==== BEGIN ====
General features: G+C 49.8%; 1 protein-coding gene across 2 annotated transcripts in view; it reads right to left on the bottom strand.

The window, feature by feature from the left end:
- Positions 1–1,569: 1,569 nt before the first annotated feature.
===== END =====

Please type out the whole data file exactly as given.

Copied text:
General features: G+C 49.8%; 1 protein-coding gene across 2 annotated transcripts in view; it reads right to left on the bottom strand.

The window, feature by feature from the left end:
- Positions 1–1,569: 1,569 nt before the first annotated feature.